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The effects of age at arrival and enclave schools on the academic performance of immigrant children
ARTICLE

Economics of Education Review Volume 25, Number 2 ISSN 0272-7757 Publisher: Elsevier Ltd

Abstract

This paper analyzes the relationship between age at arrival and immigrant-receiving high schools (i.e., enclave schools) on the academic performance of first- and second-generation immigrant children using data from the Children of Immigrants Longitudinal Study (CILS). The CILS survey was conducted in two major immigrant-receiving cities in the US—San Diego and Miami. Results show that the test score gap between first- and second-generation immigrant children decreases the longer first-generation immigrant children reside in the US. In addition, results indicate that students who attend enclave schools do not perform any differently on their reading and math tests and that the assimilation profiles of immigrant children in enclave schools do not differ from those who attend non-enclave schools.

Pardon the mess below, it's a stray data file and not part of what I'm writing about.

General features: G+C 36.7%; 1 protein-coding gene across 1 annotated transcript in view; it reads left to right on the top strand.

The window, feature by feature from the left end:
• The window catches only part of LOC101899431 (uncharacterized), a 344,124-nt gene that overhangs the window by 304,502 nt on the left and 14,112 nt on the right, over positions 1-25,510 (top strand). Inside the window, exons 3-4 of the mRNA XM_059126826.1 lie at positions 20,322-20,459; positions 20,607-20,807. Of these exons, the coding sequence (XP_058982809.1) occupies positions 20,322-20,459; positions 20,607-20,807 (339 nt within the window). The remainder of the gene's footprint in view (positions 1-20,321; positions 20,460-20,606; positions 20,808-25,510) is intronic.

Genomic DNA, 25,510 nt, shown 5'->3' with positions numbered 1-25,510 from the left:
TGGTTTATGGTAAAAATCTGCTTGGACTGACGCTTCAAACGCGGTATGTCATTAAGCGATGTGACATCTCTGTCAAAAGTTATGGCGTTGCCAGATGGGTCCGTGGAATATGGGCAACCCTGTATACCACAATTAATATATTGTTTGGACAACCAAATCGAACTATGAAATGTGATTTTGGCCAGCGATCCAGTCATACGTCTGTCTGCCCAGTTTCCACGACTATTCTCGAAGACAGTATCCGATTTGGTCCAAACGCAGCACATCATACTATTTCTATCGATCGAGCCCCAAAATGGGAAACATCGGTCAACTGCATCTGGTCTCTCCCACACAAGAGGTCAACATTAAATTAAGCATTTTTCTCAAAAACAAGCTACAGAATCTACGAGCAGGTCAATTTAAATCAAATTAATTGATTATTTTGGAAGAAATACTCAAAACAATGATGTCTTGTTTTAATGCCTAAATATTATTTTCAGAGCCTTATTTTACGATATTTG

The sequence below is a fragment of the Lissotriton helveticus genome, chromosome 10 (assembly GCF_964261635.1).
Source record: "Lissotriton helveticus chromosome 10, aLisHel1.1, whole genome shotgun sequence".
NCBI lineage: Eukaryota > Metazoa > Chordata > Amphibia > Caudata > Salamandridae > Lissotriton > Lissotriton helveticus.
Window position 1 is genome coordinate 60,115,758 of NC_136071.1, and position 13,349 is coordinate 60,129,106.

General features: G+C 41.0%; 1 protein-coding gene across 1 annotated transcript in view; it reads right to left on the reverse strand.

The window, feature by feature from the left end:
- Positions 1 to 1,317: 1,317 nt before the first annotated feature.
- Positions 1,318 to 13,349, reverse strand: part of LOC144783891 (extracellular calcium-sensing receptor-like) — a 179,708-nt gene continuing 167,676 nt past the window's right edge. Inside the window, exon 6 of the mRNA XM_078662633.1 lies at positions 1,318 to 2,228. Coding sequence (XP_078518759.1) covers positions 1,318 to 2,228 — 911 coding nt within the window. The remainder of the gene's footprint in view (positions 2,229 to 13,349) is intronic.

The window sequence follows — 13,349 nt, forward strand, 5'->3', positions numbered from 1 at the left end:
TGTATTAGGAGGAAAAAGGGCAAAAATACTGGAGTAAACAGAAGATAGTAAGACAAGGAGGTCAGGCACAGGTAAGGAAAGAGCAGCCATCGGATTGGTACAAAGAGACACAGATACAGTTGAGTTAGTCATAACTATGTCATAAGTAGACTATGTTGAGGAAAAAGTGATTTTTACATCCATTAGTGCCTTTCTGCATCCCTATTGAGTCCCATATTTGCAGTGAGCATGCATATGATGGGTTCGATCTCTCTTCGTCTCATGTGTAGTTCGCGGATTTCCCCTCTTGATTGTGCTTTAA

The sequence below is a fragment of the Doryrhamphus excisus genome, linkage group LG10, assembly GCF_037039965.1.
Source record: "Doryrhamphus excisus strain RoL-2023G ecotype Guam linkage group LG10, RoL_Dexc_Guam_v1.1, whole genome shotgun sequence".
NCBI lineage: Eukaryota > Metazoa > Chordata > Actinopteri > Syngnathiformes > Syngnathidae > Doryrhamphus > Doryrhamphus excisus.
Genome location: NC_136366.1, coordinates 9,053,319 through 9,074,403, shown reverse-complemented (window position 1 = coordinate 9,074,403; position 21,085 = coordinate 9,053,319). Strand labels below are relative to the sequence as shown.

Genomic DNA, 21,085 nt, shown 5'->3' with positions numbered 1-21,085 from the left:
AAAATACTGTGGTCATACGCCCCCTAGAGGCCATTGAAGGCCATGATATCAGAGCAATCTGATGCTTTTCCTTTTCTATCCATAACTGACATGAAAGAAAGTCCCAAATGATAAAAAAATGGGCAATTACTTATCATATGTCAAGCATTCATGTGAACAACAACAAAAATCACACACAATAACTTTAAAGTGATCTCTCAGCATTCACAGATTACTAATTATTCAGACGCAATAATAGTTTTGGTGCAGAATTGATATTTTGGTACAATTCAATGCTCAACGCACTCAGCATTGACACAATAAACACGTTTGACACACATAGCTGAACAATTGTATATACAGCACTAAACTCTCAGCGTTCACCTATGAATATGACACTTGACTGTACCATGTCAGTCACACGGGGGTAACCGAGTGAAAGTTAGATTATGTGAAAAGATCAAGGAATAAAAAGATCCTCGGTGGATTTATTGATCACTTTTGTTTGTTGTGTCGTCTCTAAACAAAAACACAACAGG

Citation

Cortes, K.E. The effects of age at arrival and enclave schools on the academic performance of immigrant children. Economics of Education Review, 25(2), 121-132. Elsevier Ltd. Retrieved November 22, 2019 from .

This record was imported from Economics of Education Review on March 1, 2019. Economics of Education Review is a publication of Elsevier.

Full text is availabe on Science Direct: http://dx.doi.org/10.1016/j.econedurev.2004.12.001

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